Cathedral of St. Helena // (c) 2010 Dawna Robertson
When local mining and land barons tagged Helena “The Queen of the Rockies” in the 19th century, they fully expected their boomtown to rule the west for generations to come. Although Denver has perhaps captured that title by becoming even grander in scale, visitors to this Montana town of 50,000 may quickly find her reigning as queen of their hearts.
As a fan of long summer days, I fell into that group. I noticed the first hint of dawn just before 5 a.m., with darkness finally draping the town around 10 p.m. To me, this meant plenty of time to take in the fine summer recreation offered by this southwestern Montana wonderland.
I also appreciated the way that downtown Helena is as friendly as the folks who live there. It’s a breeze to navigate — partially because it’s so small — with no building taller than seven stories. Therefore, I could always chart my course by using the landmark Fire Tower and Mount Helena City Park as my compass guides.
In addition to serving as a boundary marker, Mount Helena City Park brings recreation right to the heart of town. Equipped with hiking and mountain biking trails scattered across 630 acres — many of which reach from the base of the mountain to its peak a thousand feet above downtown — the city marries metropolitan options with outdoor recreation.
To get my bearings, I hopped aboard the Last Chance Tour Train that runs from June to September. The one-hour guided jaunt wanders past historical sites such as Reeder’s Alley, the opulent homes of the Mansion District, original and current Governor’s Mansions and the Cathedral of St. Helena.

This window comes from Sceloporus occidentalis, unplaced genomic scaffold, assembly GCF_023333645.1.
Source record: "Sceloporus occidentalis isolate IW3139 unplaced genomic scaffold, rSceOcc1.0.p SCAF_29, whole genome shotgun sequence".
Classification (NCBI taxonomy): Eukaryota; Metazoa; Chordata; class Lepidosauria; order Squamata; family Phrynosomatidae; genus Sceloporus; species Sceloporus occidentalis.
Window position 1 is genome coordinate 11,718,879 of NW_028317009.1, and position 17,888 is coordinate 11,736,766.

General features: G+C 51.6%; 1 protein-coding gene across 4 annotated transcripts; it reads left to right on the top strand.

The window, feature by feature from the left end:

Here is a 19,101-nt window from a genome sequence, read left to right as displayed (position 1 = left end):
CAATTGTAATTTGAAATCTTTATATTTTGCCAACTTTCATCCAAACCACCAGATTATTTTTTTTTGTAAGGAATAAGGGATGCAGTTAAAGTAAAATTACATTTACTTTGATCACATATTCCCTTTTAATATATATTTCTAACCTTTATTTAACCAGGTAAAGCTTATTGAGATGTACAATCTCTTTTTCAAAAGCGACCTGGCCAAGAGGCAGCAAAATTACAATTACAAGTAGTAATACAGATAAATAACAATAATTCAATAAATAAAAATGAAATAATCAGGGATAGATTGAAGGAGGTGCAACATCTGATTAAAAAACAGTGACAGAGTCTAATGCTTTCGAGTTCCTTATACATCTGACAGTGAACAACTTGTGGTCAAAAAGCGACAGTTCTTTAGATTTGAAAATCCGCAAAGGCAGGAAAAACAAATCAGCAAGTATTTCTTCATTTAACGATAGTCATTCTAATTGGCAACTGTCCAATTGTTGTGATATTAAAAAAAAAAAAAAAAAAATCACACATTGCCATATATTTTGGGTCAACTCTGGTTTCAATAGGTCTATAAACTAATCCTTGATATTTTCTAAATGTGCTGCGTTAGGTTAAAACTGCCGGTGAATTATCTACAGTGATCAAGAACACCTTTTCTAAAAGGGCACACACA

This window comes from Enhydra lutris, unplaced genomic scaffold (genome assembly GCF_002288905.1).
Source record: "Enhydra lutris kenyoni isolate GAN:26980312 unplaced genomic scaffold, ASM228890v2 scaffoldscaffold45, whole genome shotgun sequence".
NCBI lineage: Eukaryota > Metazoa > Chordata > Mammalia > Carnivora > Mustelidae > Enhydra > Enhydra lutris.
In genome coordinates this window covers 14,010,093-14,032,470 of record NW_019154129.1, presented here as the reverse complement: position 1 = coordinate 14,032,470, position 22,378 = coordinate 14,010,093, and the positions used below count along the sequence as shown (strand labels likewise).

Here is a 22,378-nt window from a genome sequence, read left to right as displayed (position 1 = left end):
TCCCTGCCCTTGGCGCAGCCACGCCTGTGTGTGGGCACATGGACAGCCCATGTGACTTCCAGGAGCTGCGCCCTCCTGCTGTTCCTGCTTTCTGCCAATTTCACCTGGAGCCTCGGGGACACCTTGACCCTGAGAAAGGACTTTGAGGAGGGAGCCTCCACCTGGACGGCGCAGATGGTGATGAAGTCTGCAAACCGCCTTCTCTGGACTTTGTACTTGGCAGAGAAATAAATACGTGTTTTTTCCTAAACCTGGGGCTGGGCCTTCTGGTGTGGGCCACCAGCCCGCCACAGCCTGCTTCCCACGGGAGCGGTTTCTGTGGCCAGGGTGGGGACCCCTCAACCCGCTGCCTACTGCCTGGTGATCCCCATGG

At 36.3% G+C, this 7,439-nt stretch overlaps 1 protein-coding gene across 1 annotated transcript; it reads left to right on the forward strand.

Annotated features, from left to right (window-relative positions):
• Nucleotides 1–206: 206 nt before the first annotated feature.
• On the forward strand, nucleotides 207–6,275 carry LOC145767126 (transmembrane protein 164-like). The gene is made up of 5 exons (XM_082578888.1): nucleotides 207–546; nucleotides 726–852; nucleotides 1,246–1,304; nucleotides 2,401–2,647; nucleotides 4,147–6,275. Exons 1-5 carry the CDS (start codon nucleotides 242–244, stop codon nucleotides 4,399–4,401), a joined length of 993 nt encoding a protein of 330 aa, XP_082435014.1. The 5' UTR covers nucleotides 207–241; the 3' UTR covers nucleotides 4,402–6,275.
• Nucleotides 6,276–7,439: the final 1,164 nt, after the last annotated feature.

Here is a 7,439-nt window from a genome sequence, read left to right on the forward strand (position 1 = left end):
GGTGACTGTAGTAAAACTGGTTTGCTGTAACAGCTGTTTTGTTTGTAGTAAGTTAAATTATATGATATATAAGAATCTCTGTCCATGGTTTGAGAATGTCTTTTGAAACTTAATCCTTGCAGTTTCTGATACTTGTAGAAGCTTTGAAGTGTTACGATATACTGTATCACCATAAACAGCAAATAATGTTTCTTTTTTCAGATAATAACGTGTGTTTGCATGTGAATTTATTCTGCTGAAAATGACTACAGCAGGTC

The train departs from Montana’s Museum, best known for its Montana Homeland exhibit, which showcases an enormous collection of regional artifacts dating back 11,000 years. It is also home to a stellar collection of Charles M. Russell’s Western paintings and sculptures, heralded as some of the finest in the nation.
Just across the street is the Montana State Capitol. Dedicated in 1902 and restored a century later, this stately neoclassical structure exhibits its own collection of Western art, including an impressive mural by Russell portraying the Salish tribe’s welcome of the Lewis and Clark Expedition in 1805.
I couldn’t imagine visiting Montana without attempting its iconic art of fly-fishing. No doubt I envisioned pulling a poetic move or two a la Brad Pitt in “A River Runs Through It.” Although that prospect was far from the case, I am definitely hooked on this sport.
I set out with Garry Stocker, owner of Big Sky Expeditions and outfitter Montana Fly Goods Company. With unyielding patience that may only be surpassed by his extensive knowledge and skill set, Stocker had me casting and mending in no time. While I never quite hauled in any of my strikes, I felt that that day on the beautiful Missouri River will be one I’ll most certainly try to relive.
For those interested in discovering the beauty of this “Gold West Country” region, look no further Gates of the Mountains. This boat tour glides along the scenic Missouri in the Rockies’ foothills just north of Helena. Named by explorer Meriwether Lewis in 1805 for the illusion of steep limestone cliffs opening as you travel toward them, the dramatic waterway is unveiled and explored during 105-minute narrated excursions available between late May and late September.
Where to Stay
While you won’t find a Four Seasons, St. Regis, Hyatt or Hilton, Helena’s accommodations definitely complement the town’s ambiance.
There are currently 1,500 rooms in 16 properties, and an additional 300 rooms will come on line in three new properties by the end of 2011. No hotel has more than 101 rooms, with the Best Western Helena Great Northern Hotel in the new Great Northern Town Center district taking honors as Helena’s largest and newest.
Located smack dab in the heart of town on the Historic Downtown Walking Mall is the 71-room Holiday Inn Downtown Helena. Gaining a local following for its new Quarry Bar & Grille, this ultra-convenient property is just steps away from over a dozen restaurants and Pioneer Park.